Be Released." But nothing topped his singing on "Don't Let Me Down," one

of the finest renditions of a Beatles song I've ever heard anyone do. Only

a songwriter as gifted as Clark could fully appreciate John Lennon's

sentiments as he sang the lines: "I'm in love for the first time, don't you

know it's gonna last/ It's a love that lasts forever, it's a love that has

no past."

Clark rocked out a bit more with the band on some of his underrated solo

material, before closing with, "Mr. Tambourine Man." Someone suggested that

Clark's friend, actor David Carradine (seated out front), join him in

singing the Dylan song the Byrds had helped turn into a classic. "No, I want

to hear you sing it," Carradine said. But Clark got everyone to sing along

with him anyway.

No doubt the turnout was a little better for Clark's weekend shows. But

they should have been adding shows, turning people away and extending his

engagement. It was a shame. It's hardly possible that a live performer that

week in Los Angeles had as much to give an audience as Clark did and was so

completely willing to give.

Certainly Clark was luckier than many '60's rockers, in that he'd written

a handful of memorable songs that were still favored by recording artists

right up to the present. Tom Petty included "Whole Lot Better" on his Full

Moon Fever album (Johnny Rivers also did it on his Blue Suede Shoes album)

and Peter Holsapple and Chris Stamey recorded "Here Without You" for their

recently- released Mavericks album. The inclusion of ten of Clark's songs

on the Byrds boxed set also ensured that he wouldn't starve. But it was

obvious that Clark's business about protecting the rights to his songs was a

separate issue from the passion he had for his music and playing that music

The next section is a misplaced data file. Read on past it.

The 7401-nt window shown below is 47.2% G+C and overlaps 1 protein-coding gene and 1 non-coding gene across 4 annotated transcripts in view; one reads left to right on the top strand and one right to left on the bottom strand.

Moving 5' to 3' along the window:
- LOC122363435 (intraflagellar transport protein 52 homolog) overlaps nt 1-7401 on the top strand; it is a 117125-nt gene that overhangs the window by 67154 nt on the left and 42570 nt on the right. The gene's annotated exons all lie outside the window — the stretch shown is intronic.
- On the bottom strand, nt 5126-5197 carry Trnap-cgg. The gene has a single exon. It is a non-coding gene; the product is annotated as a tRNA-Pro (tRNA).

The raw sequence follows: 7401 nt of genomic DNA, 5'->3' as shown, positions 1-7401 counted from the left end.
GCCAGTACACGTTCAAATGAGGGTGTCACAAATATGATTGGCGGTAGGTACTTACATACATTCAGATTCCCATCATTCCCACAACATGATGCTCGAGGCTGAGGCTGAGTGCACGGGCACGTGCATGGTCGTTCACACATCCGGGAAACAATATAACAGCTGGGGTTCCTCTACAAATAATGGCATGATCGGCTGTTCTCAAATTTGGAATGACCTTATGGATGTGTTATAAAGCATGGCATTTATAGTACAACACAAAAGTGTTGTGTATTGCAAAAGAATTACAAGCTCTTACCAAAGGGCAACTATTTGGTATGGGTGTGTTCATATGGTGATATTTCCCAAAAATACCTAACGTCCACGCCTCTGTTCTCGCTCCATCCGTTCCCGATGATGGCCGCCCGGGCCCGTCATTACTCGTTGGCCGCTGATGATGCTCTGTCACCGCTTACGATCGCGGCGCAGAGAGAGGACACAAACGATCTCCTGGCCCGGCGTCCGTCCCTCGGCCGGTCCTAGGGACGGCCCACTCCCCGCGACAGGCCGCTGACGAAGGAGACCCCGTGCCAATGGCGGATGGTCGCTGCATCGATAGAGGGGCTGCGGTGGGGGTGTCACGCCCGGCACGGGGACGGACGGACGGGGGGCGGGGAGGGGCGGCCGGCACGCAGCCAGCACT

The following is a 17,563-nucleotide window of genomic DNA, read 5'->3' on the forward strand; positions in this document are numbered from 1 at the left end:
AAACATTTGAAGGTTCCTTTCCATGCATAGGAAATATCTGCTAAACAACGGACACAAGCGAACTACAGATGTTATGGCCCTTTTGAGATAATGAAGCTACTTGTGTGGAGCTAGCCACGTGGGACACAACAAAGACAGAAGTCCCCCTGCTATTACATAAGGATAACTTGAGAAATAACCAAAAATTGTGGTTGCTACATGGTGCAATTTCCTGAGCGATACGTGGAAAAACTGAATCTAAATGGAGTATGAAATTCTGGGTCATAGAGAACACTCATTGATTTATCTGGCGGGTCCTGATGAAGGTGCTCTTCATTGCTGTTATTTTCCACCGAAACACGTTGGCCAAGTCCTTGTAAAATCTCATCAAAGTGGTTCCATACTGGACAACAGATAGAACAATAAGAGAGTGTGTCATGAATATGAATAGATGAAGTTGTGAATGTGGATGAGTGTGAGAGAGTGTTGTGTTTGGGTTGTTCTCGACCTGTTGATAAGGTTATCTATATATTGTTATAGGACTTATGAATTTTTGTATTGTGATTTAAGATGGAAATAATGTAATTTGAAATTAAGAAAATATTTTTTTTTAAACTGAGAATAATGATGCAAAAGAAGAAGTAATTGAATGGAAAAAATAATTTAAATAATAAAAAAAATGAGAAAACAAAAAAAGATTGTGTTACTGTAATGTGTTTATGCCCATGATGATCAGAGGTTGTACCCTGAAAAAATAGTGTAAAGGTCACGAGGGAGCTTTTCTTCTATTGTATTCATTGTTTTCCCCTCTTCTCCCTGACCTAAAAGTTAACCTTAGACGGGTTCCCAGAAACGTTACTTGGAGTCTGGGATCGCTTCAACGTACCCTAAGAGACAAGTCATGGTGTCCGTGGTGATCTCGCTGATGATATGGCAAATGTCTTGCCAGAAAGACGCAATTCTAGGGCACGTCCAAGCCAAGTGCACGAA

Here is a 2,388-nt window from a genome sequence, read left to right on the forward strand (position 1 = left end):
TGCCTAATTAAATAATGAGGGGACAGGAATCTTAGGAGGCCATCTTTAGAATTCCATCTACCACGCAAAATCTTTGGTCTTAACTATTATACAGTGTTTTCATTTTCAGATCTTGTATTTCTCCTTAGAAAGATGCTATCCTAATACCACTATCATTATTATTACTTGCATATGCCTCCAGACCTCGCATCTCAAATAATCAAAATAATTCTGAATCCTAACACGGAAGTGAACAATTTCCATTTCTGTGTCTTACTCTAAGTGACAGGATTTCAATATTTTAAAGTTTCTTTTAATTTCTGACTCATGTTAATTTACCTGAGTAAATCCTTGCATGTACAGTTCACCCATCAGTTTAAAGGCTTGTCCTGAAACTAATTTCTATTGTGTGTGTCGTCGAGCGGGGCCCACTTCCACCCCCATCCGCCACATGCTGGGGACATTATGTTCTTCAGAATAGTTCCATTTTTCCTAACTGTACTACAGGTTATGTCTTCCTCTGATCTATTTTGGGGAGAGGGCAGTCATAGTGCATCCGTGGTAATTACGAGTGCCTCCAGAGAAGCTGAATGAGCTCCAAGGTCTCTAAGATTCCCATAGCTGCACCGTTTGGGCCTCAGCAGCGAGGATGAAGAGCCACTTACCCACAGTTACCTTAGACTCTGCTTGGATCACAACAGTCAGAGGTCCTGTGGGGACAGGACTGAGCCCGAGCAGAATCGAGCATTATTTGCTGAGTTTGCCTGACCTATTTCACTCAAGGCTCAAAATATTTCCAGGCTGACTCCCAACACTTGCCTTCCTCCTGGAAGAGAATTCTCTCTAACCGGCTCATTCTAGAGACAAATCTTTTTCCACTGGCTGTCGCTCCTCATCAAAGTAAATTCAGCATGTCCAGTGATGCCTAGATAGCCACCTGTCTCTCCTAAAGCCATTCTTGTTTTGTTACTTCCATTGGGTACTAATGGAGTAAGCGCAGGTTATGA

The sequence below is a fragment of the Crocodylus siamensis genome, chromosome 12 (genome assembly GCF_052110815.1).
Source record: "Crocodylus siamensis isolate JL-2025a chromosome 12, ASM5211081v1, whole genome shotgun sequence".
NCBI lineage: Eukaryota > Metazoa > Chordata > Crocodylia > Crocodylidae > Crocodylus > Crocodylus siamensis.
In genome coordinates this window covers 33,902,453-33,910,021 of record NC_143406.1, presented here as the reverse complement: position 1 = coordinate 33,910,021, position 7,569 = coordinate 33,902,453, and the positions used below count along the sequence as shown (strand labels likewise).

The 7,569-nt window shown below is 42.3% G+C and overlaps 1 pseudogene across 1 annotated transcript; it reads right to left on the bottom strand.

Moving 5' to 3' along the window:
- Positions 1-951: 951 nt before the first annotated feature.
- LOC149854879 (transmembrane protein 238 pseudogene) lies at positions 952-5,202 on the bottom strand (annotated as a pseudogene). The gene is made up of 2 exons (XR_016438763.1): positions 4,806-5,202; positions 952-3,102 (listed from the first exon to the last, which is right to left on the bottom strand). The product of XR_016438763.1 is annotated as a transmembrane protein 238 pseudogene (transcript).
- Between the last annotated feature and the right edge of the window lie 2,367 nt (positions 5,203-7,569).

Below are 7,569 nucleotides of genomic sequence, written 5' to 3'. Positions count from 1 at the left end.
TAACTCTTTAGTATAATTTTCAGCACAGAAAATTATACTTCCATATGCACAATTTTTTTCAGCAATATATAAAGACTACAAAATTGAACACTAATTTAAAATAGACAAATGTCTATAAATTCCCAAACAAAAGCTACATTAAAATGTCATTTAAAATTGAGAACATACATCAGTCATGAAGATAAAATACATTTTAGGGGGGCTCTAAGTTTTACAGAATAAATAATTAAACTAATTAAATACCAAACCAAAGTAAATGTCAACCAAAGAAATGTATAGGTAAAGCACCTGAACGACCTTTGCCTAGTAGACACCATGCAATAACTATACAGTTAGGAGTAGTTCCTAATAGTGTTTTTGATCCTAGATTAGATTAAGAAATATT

for people. He proved that during his last stand in Hollywood, the place

where the Byrds made it big.


Steve Roeser

from Goldmine June 28, 1991

written by Steve Hochman
from the Los Angeles Times

Ex-Byrd Soars on his Own at Cinegrill


Wearing gray tails and tie, Byrds co-founder Gene Clark looked as if

he'd come straight from the group's January induction into the Rock and

Roll Hall of Fame as he began a five-night run at the Cinegrill on


You couldn't blame him if he wanted to draw attention to the accolade.

He's been largely shut out of the Byrd's glory over the years--a

secondary figure to Roger McGuinn, Chris Hillman and David Crosby, even

though he was at least as integral to the band's pioneering folk-rock in

its formative heyday.

But the show Tuesday wasn't about the past. Clark did make a couple of

references to Ciro's, the Hollywood club where the Byrds played in the

mid 60's, and made a territorial claim on "Eight Miles High" and "I'll

Feel A Whole Lot Better," the only two Byrds songs he performed in the

75-minute set.

But that was it for the Byrds ties. Where McGuinn's recent music has

invited us to bask in the eternal youth and freshness of the Byrds,

Clark instead reminded of the toll of the time between then and now--his

craggy face and tired eyes matched his weathered voice and weary tunes.

Yet there was a sense of triumph, confidence and even freshness in his


First, acoustic, then with a loose but solid four-piece band and later

to duet with sometimes collaborator Carla Olson, Clark concentrated on

material from his 25 post-Byrd years, a catalogue of involved, involving

and evocative folk-country songs that may be the richest of the various

ex-Byrds' work.

The biggest toll on the years may be obscurity, the opening-night show

drew only a few dozen people. But Clark, who continues through Saturday,

took that in stride. Before singing Bob Dylan's "I Shall Be Released" to

end the show, he noted, "I remember Ciro's the first night. The Byrds

walked out on stage and there were about 10 people, and they all left.

But two weeks later, there were lines down the street."


written by Steve Hochman
for the Los Angeles Times